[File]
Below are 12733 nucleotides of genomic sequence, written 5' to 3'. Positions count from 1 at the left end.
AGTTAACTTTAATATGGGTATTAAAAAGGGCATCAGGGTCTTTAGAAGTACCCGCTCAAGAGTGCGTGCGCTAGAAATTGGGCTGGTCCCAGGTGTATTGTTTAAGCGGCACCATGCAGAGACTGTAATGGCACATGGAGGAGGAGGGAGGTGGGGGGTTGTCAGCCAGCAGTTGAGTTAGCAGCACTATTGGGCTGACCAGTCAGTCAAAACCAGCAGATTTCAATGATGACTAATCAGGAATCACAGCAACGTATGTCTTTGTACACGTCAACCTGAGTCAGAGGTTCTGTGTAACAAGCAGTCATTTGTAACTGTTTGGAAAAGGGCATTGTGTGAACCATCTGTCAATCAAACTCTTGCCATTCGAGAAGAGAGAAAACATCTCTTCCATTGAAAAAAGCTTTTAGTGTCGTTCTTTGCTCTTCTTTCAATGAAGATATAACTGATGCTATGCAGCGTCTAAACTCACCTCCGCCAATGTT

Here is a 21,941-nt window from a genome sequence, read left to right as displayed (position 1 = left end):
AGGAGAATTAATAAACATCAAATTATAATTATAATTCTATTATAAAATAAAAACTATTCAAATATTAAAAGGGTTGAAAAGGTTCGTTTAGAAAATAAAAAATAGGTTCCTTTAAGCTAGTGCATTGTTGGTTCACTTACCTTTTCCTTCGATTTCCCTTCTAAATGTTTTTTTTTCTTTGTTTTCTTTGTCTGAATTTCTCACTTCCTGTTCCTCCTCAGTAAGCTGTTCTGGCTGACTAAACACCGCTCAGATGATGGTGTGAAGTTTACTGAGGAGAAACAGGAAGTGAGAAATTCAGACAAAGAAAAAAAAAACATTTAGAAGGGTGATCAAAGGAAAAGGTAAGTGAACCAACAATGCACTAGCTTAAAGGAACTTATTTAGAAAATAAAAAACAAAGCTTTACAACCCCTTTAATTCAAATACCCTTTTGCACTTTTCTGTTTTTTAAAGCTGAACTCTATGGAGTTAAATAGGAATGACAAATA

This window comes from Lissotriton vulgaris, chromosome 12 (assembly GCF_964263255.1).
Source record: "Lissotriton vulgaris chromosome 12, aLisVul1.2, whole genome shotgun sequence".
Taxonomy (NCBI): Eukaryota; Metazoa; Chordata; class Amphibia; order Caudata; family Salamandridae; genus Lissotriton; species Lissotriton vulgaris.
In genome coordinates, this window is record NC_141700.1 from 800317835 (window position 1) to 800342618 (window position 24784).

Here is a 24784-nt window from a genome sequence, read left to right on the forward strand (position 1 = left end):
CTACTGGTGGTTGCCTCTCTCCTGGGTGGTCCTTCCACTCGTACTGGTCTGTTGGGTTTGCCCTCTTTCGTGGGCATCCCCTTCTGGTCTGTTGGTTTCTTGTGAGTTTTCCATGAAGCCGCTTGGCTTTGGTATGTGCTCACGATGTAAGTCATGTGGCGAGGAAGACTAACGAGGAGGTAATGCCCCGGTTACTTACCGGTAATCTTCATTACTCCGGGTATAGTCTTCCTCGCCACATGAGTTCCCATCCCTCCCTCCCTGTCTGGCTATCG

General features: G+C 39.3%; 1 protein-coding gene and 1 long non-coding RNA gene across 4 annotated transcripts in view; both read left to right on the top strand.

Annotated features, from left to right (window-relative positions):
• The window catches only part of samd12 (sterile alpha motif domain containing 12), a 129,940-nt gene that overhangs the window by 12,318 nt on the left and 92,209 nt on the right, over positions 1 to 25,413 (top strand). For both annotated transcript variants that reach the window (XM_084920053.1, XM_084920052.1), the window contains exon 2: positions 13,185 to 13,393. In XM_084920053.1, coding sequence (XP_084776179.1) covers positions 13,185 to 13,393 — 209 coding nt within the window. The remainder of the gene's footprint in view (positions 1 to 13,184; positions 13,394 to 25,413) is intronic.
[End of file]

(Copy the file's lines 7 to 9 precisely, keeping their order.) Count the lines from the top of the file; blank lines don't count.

Taxonomy (NCBI): Eukaryota; Metazoa; Chordata; class Amphibia; order Caudata; family Salamandridae; genus Lissotriton; species Lissotriton vulgaris.
In genome coordinates, this window is record NC_141700.1 from 800317835 (window position 1) to 800342618 (window position 24784).

Here is a 24784-nt window from a genome sequence, read left to right on the forward strand (position 1 = left end):